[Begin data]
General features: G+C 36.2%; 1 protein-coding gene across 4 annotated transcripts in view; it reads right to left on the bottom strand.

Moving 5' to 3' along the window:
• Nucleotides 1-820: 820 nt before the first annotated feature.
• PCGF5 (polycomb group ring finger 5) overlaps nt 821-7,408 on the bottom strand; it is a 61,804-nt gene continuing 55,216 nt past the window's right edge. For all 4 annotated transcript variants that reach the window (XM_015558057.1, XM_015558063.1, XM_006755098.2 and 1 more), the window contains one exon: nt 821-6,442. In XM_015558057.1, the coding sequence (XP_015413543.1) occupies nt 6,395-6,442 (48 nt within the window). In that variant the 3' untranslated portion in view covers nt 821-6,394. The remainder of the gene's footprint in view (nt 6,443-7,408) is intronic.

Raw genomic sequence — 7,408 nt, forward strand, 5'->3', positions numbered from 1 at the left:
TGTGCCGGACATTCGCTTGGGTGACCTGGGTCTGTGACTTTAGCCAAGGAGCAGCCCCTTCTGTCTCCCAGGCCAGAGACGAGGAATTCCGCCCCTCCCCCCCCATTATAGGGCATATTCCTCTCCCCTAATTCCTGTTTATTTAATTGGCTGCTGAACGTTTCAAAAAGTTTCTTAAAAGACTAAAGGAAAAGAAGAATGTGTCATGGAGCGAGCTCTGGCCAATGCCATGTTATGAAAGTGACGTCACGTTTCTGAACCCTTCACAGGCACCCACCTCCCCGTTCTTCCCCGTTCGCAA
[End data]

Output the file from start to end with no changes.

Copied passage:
General features: G+C 36.2%; 1 protein-coding gene across 4 annotated transcripts in view; it reads right to left on the bottom strand.

Moving 5' to 3' along the window:
• Nucleotides 1-820: 820 nt before the first annotated feature.
• PCGF5 (polycomb group ring finger 5) overlaps nt 821-7,408 on the bottom strand; it is a 61,804-nt gene continuing 55,216 nt past the window's right edge. For all 4 annotated transcript variants that reach the window (XM_015558057.1, XM_015558063.1, XM_006755098.2 and 1 more), the window contains one exon: nt 821-6,442. In XM_015558057.1, the coding sequence (XP_015413543.1) occupies nt 6,395-6,442 (48 nt within the window). In that variant the 3' untranslated portion in view covers nt 821-6,394. The remainder of the gene's footprint in view (nt 6,443-7,408) is intronic.

Raw genomic sequence — 7,408 nt, forward strand, 5'->3', positions numbered from 1 at the left:
TGTGCCGGACATTCGCTTGGGTGACCTGGGTCTGTGACTTTAGCCAAGGAGCAGCCCCTTCTGTCTCCCAGGCCAGAGACGAGGAATTCCGCCCCTCCCCCCCCATTATAGGGCATATTCCTCTCCCCTAATTCCTGTTTATTTAATTGGCTGCTGAACGTTTCAAAAAGTTTCTTAAAAGACTAAAGGAAAAGAAGAATGTGTCATGGAGCGAGCTCTGGCCAATGCCATGTTATGAAAGTGACGTCACGTTTCTGAACCCTTCACAGGCACCCACCTCCCCGTTCTTCCCCGTTCGCAA